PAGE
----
Hurricane Maria One Year Later in Puerto Rico: "A Ray of Light in a Moment of Darkness"
COCONUT CREEK, Fla. (Sept. 18, 2018) Hundreds of families in Puerto Rico continue to get much-needed aid, thanks to Food For The Poor's generous donors, one year after Hurricane Maria slammed into the U.S. territory with heavy rain, flash floods and winds of 155 mph.
Food For The Poor is working with Caritas and the Episcopal Church, its trusted partners, to see that the donated goods are organized and distributed throughout the island.
The charity has shipped 100 tractor-trailor loads of relief supplies since the storm, including 76 directly to Caritas and 24 to the Episcopal Church.
"Food For The Poor's donors have been a ray of light in a moment of darkness," said Fr. Enrique Camacho, Executive Director of Caritas Puerto Rico. "They are a ray of mercy and of hope. We don't have words enough to thank them. They made a big difference. They saved lives."
Caritas has distributed aid with six dioceses working together, reaching 500 parishes in all 78 counties of Puerto Rico and a total of 2 million people. With tractor-trailer loads of supplies arriving almost weekly, the goods typically are distributed in the same week to families who need them. This speedy distribution system also helps make room in Caritas' warehouse for new shipments.
A second partner, the Episcopal Church, has 52 parishes throughout the island in addition to warehouses and transportation, which have been key to distributing aid in rural areas. The supplies provided by Food For The Poor through the Episcopal Church have reached more than 175,000 people. Father Rafael Zorrilla said the church continues to distribute food and medicine as well as provide spiritual and psychological counseling to victims suffering from post-traumatic stress disorder.
"We give profound thanks. Without the help of Food For The Poor and its donors, Puerto Rico wouldn't be the same," said Fr. Zorrilla. "We're like a child learning how to walk again. There are still plenty of things to do, but we are walking."
Food For The Poor has sent zinc and lumber to repair homes and generators to power lights and cooling fans. Additionally, the charity has sent tarps, flashlights, batteries, canned goods, water, diapers, medical supplies, hygiene kits, roof straps, ridge caps, plywood, folding beds and mattresses, student desks and chairs, desks for teachers, canned food, MannaPack rice meals, evaporated milk and rice.
While Food For The Poor's mission primarily is to serve internationally, the charity has responded in the past to catastrophic disasters in the United States and now to the U.S. territory of Puerto Rico.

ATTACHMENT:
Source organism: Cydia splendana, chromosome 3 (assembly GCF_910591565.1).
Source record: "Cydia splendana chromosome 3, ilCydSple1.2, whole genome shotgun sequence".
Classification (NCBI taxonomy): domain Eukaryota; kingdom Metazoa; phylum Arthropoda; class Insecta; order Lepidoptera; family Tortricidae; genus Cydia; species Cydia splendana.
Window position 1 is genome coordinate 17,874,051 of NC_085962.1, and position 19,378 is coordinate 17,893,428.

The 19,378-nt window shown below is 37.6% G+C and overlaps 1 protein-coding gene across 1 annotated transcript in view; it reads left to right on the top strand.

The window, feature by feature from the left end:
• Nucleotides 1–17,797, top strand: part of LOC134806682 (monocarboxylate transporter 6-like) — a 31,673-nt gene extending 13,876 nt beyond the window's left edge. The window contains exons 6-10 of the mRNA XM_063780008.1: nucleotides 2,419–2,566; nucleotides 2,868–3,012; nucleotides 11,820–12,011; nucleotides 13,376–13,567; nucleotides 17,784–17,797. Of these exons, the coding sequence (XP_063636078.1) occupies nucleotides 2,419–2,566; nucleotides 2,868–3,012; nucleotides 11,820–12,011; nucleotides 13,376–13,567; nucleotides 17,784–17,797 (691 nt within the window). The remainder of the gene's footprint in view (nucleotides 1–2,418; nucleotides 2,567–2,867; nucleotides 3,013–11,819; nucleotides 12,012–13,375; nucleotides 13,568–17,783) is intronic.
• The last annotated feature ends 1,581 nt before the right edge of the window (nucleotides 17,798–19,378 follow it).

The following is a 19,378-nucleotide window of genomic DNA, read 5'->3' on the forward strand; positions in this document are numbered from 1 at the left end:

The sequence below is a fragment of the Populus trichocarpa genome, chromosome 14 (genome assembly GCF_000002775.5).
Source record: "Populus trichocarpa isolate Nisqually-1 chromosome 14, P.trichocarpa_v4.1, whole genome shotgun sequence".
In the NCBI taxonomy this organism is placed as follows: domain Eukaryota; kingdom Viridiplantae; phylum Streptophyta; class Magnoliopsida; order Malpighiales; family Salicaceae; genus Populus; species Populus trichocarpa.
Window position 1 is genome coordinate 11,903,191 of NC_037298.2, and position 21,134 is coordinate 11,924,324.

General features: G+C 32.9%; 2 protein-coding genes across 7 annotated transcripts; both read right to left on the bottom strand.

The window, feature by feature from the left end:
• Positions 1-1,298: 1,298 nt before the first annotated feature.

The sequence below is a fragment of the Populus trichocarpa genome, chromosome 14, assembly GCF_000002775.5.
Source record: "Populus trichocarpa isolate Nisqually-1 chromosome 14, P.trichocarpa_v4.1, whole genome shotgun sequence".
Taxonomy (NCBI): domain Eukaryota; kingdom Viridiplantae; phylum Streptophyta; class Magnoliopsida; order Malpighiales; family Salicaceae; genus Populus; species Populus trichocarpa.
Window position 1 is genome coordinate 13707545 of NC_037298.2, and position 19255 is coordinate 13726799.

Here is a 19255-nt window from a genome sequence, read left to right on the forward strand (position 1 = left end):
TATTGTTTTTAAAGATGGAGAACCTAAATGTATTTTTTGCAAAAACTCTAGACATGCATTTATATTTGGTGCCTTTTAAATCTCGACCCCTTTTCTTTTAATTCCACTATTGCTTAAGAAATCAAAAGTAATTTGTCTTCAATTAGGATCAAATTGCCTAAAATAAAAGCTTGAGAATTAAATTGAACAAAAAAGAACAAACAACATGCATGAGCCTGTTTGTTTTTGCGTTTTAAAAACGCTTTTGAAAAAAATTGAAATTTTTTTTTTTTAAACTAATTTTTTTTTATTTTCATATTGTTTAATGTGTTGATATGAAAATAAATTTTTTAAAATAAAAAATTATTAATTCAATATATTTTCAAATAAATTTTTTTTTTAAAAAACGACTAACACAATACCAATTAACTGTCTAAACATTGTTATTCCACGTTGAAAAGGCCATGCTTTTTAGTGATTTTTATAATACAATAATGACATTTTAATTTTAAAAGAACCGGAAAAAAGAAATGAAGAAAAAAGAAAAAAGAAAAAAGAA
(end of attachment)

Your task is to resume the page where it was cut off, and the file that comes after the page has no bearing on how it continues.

"It is our goal and our mission to help the people of Puerto Rico continue to recover from Hurricane Maria. We will be there for the long haul," said Robin Mahfood, President/CEO of Food For The Poor. "Words cannot express the gratitude Food For The Poor has for every item of clothing, bag of rice, ounce of medicine or monetary contribution that is donated to this organization to help the people of Puerto Rico especially during the time of a natural disaster."
When Maria hit on Sept. 20, 2017, all 3.3 million of Puerto Rico's residents lost power as the storm knocked out the entire island's electrical grid. Some 60,000 people still only have tarps for roofs. The government closed more than 200 schools due to declining enrollment triggered in part by the storm, forcing many students to crowd into other schools or attend classes in refurbished shipping containers, according to Fr. Camacho.
In a draft report to Congress posted online, the government said 527,000 homeowners reported damage and about 40 schools permanently closed because of structural damage.
Power was restored to the last homes in mid-August, more than 10 months after Maria. But rolling blackouts or brownouts occur daily because the grid is so weak.
In June, Caritas heard about the community of Yabucoa, where 95 percent of its residents had been living in the dark since Maria hit. Some had become so desperate they attempted suicide, said Fr. Camacho. The charity quickly responded with 210 generators, which Fr. Camacho and volunteers from Caritas delivered to families with the greatest needs. Many residents thanked God.
"Because of Food For The Poor we were able to do something really significant," said Fr. Camacho.
With so many homes and businesses still needing to be repaired or rebuilt, Fr. Zorrilla said the demand for construction materials and labor is strong. "There is not enough to meet the demand," he said.
Fr. Camacho said Puerto Ricans are grateful for the compassion of donors who continue to respond to the island's needs. Without their generous support, he said even more lives would have been lost.
"We still have a lot of challenges, especially thousands of families who still have no roofs," said Fr. Camacho. "It's really dangerous because we don't know if we're going to have another hurricane. People need materials to reconstruct their houses, but there still is a need for basic things like food and clothes.
"Single mothers have the greatest needs," he added. "Some of them have lost their jobs, so everything related to the care of babies and children is really needed."
Food For The Poor, one of the largest international relief and development organizations in the nation, does much more than feed millions of the hungry poor primarily in 17 countries of the Caribbean and Latin America. This interdenominational Christian ministry provides emergency relief assistance, clean water, medicines, educational materials, homes, support for orphans and the aged, skills training and micro-enterprise development assistance. For more information, please visit www.FoodForThePoor.org.
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